Nutrition of Peanuts


Peanuts are not actually a nut; they are a legume.  But since they are consumed as a nut they are going to be my transition between tree nuts and legumes.

We grew peanuts for the first time ever this year. My son planted 12 peanut plants and we watched them grow all summer long. Finally, in early October we pulled up the plants and pulled off 100's of peanuts in their shells.

We brought them home and dried them in our dehydrator and got stuck there.  They still need roasting (at least in my mind to taste good.) They were really fairly easy to grow and harvest.

We live on peanut butter at our house, especially my daughter who is on a grain free diet. When she is really hungry peanut butter satisfies.

The History of Peanuts

Peanuts have a long history originating in South America. They were important to the native Indians who lived in South America and Mexico.

The Spanish and Portuguese explorers took the peanuts with them to Africa where they became very popular. In the US it took George Washington Carver to popularize the peanut and all its uses.

Nutritional Value of Peanuts

Peanuts are a good source of monounsaturated fats, thus they are heart healthy. Peanuts are good sources of Vitamin E, niacin, folate,  and manganese. They are high in protein.

Peanuts provide resveratrol, an antioxidant in grapes and red wine, that is thought to be why the French eat such rich foods and yet stay very healthy.  It may even help to lower the risk of strokes based on a recent study.

Peanuts contain high concentrations of antioxidant polyphenols which help against heart disease and cancer. They have higher levels than apples, carrots or beets, and rival blackberries and strawberries.

Consumption of peanuts seems related to lower risk of colon cancer. They also help to protect against Alzheimer's Disease because of the niacin.

Potential Problems with Peanuts

Potentially someone can have very severe allergic reactions to peanuts and this type of allergy is no joke.  Obviously, those with peanut allergies must avoid peanuts and all their byproducts.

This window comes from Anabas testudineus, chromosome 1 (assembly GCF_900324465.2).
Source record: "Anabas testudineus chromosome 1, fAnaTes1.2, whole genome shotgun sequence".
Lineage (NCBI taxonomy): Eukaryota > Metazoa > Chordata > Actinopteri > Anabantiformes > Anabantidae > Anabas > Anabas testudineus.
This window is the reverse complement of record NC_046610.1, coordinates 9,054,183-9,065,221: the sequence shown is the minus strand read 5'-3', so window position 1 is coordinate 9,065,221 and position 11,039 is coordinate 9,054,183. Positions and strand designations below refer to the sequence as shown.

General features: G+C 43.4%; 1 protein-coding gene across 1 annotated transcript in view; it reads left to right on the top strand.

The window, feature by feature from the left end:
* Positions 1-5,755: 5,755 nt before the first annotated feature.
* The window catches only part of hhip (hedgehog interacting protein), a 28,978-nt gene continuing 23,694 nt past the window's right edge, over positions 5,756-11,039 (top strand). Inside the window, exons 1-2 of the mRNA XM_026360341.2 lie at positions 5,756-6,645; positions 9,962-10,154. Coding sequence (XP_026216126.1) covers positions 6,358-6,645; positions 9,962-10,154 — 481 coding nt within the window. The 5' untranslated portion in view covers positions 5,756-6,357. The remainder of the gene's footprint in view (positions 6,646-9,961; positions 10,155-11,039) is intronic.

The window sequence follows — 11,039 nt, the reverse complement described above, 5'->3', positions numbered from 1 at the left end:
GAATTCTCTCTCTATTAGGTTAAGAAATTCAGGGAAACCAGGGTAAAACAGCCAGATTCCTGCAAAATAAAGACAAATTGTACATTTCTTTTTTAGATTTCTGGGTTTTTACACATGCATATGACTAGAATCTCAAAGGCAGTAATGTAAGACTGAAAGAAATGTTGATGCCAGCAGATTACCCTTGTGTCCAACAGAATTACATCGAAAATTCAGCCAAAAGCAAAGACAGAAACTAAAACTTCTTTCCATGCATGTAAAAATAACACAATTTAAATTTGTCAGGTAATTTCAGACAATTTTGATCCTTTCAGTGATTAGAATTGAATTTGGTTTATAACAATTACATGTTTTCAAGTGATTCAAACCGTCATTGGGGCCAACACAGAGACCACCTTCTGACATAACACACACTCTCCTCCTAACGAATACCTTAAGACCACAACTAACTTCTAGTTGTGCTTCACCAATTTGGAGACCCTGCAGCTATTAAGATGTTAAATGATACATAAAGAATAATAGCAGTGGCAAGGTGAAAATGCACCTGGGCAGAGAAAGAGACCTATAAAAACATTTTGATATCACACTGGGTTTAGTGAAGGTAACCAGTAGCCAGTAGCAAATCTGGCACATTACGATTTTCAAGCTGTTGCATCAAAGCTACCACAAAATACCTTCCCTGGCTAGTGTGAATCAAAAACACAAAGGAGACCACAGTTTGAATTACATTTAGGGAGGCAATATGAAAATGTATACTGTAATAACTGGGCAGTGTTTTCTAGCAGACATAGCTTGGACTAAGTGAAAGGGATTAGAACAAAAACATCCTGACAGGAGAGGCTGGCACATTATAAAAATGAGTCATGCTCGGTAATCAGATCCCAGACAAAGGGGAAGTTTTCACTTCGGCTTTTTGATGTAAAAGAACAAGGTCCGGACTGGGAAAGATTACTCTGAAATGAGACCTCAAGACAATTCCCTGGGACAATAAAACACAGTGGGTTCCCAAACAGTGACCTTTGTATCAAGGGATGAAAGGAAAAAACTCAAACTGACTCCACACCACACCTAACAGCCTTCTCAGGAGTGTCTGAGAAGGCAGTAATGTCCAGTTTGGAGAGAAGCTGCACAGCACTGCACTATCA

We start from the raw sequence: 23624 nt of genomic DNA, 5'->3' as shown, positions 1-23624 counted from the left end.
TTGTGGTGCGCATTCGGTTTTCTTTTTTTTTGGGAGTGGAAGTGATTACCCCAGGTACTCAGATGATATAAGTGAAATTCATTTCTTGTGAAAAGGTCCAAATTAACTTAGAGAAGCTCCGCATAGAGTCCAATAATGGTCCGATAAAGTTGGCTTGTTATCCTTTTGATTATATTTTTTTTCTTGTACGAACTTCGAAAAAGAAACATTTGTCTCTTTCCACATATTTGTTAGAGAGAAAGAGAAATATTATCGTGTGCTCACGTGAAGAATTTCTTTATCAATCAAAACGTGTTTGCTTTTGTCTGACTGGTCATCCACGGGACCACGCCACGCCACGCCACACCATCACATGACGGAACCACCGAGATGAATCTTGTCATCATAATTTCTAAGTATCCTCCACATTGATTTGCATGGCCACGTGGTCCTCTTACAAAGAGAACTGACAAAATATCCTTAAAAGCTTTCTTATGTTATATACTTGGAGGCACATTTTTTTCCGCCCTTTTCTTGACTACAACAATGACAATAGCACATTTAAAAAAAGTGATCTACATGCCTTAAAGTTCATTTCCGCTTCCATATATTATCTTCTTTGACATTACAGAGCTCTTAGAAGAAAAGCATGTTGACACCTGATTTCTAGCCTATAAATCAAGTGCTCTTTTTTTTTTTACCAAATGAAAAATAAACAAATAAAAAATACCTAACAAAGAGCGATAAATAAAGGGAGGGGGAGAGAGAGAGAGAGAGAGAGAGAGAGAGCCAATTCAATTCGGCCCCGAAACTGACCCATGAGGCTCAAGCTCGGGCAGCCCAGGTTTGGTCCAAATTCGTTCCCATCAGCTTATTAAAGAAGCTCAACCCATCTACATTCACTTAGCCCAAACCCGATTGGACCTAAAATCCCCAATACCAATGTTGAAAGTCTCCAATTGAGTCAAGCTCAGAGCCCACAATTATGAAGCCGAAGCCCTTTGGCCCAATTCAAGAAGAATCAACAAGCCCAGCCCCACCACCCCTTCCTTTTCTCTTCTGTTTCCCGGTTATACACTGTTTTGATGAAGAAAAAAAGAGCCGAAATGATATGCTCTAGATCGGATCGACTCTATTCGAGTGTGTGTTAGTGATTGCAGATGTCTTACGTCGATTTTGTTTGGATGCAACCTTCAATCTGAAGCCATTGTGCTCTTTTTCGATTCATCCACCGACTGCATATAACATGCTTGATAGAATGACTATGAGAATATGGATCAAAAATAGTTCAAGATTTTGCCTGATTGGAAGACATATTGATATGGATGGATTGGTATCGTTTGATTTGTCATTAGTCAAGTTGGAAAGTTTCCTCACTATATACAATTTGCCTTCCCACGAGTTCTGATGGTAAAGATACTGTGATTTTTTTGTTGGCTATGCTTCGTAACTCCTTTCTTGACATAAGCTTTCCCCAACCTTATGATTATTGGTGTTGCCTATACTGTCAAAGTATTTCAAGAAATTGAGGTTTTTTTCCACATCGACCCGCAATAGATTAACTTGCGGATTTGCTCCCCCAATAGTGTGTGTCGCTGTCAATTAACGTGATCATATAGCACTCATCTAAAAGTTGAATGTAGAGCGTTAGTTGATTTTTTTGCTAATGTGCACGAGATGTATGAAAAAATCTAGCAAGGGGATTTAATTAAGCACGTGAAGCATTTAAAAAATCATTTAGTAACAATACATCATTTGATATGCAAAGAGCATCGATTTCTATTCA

Peanuts are high in oxalates. If you must be on a low oxalate diet then peanuts need to be avoided.  Or if you have untreated kidney or gall bladder problems they may indicate an oxalate issue.

Peanuts are susceptible to molds and fungus, especially aflatoxin. The USDA does test for this and will not allow peanuts with more than a certain amount. The greatest danger is with raw peanuts that were stored in higher temps and humidity. Roasting seems to reduce some of the risks. From my research peanuts seem to be fine in moderation (a general principle for most foods.)

Peanut Recipes and How to Use Peanuts

One of my favorite dishes is Panang Curry made with peanut sauce and chicken.  Mongolian Chicken has a version that looks good although it is a bit different than the one I use.

I love Peanut butter cups made with coconut oil.  We make these every month or two and they are a big hit in my house.  The Healthy Family and Home has a good recipe to share.

Here is a recipe for Healthier Peanut Brittle from Cook Lisa Cook.  She uses agave nectar but I would use honey in the same amount for this.

Chow has a recipe for Asian Peanut Noodles using udon or soba noodles.

Do you love peanut butter?  How do you use peanuts and peanut butter in your day?


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Jennifer Dages
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